Studies have shown that bright lights can trigger more intense emotions, both good and bad. That means on extremely sunny days, happy feels even happier and sad feel even sadder.
Our circadian rhythm (that can be described as our internal body clock) are directly linked with light. Light signals to our bodies and brains tell us when it’s time for us to wake up, when we should feel alert or tired, and when it’s time to sleep. As a result, the amount of light we get each day can have a huge impact on our emotional and physical well-being.
Dimmer switches to ease emotions
“Light has an enormous effect on our physical and mental well-being,” said Stanley Felderman of Felderman Keatinge & Associates
On one hand, studies show that bright light intensifies your emotions, while lower light can keep your feelings at a steady level. Give yourself the option to move between the two without sacrificing bright overhead light when you need it. On the other hand, dimming lighting is usually associated with relaxation and winding down after work. By dimming the lights, people become more rational, negotiate better, and are therefore able to make better decisions.
Red light therapy for health recovery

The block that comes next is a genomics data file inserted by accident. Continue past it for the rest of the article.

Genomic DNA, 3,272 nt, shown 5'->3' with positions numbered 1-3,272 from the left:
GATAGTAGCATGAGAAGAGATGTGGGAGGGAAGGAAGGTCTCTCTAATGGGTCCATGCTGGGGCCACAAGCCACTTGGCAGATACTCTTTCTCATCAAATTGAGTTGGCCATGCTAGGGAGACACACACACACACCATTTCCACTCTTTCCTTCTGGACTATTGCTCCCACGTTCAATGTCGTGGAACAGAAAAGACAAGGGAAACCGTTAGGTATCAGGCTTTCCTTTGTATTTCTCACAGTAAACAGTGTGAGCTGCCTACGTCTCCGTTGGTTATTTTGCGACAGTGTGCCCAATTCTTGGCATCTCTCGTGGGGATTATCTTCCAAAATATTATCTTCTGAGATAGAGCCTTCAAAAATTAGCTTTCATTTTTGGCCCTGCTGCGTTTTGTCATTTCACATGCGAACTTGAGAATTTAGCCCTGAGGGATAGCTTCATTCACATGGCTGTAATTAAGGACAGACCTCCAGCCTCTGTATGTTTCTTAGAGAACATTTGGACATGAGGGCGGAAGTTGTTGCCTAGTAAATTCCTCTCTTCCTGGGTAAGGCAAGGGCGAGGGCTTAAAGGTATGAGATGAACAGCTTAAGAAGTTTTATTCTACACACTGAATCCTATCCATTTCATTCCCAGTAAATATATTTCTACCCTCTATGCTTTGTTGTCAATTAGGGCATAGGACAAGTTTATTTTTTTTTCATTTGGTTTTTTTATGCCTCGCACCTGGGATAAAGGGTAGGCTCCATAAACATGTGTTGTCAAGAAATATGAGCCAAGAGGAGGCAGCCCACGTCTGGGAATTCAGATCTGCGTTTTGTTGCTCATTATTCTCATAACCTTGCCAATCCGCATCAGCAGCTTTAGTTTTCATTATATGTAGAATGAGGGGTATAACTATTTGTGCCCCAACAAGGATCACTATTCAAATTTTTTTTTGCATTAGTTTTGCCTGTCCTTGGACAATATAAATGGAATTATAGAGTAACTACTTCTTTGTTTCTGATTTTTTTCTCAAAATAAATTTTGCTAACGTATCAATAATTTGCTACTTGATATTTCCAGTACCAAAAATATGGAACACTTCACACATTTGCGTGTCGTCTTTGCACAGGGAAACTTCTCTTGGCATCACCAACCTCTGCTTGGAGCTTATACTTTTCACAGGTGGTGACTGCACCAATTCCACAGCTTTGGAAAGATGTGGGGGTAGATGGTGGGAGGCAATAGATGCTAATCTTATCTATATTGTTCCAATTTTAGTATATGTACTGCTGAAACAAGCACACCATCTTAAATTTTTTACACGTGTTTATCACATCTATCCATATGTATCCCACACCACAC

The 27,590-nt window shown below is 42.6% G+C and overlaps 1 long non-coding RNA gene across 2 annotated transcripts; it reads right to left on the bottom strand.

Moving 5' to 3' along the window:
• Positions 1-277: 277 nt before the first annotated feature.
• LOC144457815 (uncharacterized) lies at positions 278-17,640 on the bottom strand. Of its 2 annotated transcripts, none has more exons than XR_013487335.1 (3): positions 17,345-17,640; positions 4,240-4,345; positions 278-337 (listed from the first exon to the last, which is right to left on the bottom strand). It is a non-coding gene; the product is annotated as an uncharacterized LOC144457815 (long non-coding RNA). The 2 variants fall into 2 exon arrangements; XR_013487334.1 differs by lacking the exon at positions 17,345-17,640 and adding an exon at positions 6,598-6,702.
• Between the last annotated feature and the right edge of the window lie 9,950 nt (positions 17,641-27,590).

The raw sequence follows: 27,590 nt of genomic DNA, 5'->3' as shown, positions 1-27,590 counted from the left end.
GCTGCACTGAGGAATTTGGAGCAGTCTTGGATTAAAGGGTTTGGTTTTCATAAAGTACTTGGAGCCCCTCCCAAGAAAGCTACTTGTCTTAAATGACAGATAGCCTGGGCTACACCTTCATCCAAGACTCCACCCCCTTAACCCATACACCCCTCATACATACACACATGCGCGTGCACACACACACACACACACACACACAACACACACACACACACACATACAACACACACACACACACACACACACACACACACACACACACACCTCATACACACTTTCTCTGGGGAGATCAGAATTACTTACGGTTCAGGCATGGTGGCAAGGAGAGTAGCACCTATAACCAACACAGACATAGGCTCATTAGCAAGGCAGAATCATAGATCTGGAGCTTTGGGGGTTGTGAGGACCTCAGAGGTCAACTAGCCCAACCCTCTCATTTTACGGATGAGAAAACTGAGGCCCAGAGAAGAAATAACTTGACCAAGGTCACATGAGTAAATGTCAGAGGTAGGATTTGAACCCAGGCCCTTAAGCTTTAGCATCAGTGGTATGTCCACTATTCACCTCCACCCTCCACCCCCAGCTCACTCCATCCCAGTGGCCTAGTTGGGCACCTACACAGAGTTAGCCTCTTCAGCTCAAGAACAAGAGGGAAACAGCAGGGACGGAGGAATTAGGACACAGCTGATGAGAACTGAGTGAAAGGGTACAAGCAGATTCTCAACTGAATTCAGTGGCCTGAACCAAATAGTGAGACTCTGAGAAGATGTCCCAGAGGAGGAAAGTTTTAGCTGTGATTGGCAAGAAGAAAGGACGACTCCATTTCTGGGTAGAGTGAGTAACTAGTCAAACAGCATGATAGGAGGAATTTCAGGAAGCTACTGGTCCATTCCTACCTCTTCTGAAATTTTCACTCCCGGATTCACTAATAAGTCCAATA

We have light, but not the kind that we really need, due to when the bulbs and screens are shining, the light we use to see is not the light we need to live. Headaches and eyestrain, sick and fatigue, unmotivated chasing after lost sleep all caused by hours and hours of sitting in front of computer screens, TVs, and mobile phones. Therefore, in order to stop that, we can apply the red and near-infrared light method, which can not only counteract the harmful of blue light but can also help restore our body’s ability to function the way it’s supposed to.
Circadian lighting system & feeling sluggish
Circadian lighting systems get your body back on track by mimicking the sun’s normal light path. Not only will an artificial sunrise help you wake up in the morning, but dimmer light toward the end of the day will make it easy for you to wind down.
Melatonin and the body’s circadian clock
Video credit: UW Medicine | Joovv